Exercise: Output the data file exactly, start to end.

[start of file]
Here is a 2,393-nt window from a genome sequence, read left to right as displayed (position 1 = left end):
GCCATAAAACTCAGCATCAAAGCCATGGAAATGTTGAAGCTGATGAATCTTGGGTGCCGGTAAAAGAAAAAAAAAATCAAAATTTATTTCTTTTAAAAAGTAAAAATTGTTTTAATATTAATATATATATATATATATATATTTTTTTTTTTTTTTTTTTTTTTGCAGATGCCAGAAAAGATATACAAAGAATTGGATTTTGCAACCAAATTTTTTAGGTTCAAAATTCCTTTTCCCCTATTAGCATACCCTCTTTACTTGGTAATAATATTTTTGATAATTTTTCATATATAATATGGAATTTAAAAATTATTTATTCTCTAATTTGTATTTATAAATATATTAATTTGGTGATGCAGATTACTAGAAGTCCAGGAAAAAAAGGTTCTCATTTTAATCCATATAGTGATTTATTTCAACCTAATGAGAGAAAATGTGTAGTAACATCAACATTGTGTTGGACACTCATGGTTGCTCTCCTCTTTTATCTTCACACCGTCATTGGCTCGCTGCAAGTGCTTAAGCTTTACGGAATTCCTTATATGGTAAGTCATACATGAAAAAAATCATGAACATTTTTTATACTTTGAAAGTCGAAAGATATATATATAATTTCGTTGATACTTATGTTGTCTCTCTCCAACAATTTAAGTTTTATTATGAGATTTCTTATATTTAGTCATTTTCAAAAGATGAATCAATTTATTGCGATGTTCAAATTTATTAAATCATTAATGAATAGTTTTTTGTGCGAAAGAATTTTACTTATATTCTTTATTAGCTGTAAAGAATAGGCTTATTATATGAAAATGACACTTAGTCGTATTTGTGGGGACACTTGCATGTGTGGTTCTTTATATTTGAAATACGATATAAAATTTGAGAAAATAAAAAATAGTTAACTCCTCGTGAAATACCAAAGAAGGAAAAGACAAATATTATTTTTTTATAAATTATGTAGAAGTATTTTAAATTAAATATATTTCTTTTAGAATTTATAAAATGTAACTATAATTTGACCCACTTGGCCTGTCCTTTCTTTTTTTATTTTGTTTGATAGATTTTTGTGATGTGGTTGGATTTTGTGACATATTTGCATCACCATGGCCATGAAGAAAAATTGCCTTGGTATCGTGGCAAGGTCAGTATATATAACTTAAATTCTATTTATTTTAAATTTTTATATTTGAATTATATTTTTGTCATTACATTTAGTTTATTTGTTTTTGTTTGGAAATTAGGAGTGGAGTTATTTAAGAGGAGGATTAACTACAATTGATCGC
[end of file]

Here is a 2,393-nt window from a genome sequence, read left to right as displayed (position 1 = left end):
GCCATAAAACTCAGCATCAAAGCCATGGAAATGTTGAAGCTGATGAATCTTGGGTGCCGGTAAAAGAAAAAAAAAATCAAAATTTATTTCTTTTAAAAAGTAAAAATTGTTTTAATATTAATATATATATATATATATATATTTTTTTTTTTTTTTTTTTTTTTGCAGATGCCAGAAAAGATATACAAAGAATTGGATTTTGCAACCAAATTTTTTAGGTTCAAAATTCCTTTTCCCCTATTAGCATACCCTCTTTACTTGGTAATAATATTTTTGATAATTTTTCATATATAATATGGAATTTAAAAATTATTTATTCTCTAATTTGTATTTATAAATATATTAATTTGGTGATGCAGATTACTAGAAGTCCAGGAAAAAAAGGTTCTCATTTTAATCCATATAGTGATTTATTTCAACCTAATGAGAGAAAATGTGTAGTAACATCAACATTGTGTTGGACACTCATGGTTGCTCTCCTCTTTTATCTTCACACCGTCATTGGCTCGCTGCAAGTGCTTAAGCTTTACGGAATTCCTTATATGGTAAGTCATACATGAAAAAAATCATGAACATTTTTTATACTTTGAAAGTCGAAAGATATATATATAATTTCGTTGATACTTATGTTGTCTCTCTCCAACAATTTAAGTTTTATTATGAGATTTCTTATATTTAGTCATTTTCAAAAGATGAATCAATTTATTGCGATGTTCAAATTTATTAAATCATTAATGAATAGTTTTTTGTGCGAAAGAATTTTACTTATATTCTTTATTAGCTGTAAAGAATAGGCTTATTATATGAAAATGACACTTAGTCGTATTTGTGGGGACACTTGCATGTGTGGTTCTTTATATTTGAAATACGATATAAAATTTGAGAAAATAAAAAATAGTTAACTCCTCGTGAAATACCAAAGAAGGAAAAGACAAATATTATTTTTTTATAAATTATGTAGAAGTATTTTAAATTAAATATATTTCTTTTAGAATTTATAAAATGTAACTATAATTTGACCCACTTGGCCTGTCCTTTCTTTTTTTATTTTGTTTGATAGATTTTTGTGATGTGGTTGGATTTTGTGACATATTTGCATCACCATGGCCATGAAGAAAAATTGCCTTGGTATCGTGGCAAGGTCAGTATATATAACTTAAATTCTATTTATTTTAAATTTTTATATTTGAATTATATTTTTGTCATTACATTTAGTTTATTTGTTTTTGTTTGGAAATTAGGAGTGGAGTTATTTAAGAGGAGGATTAACTACAATTGATCGC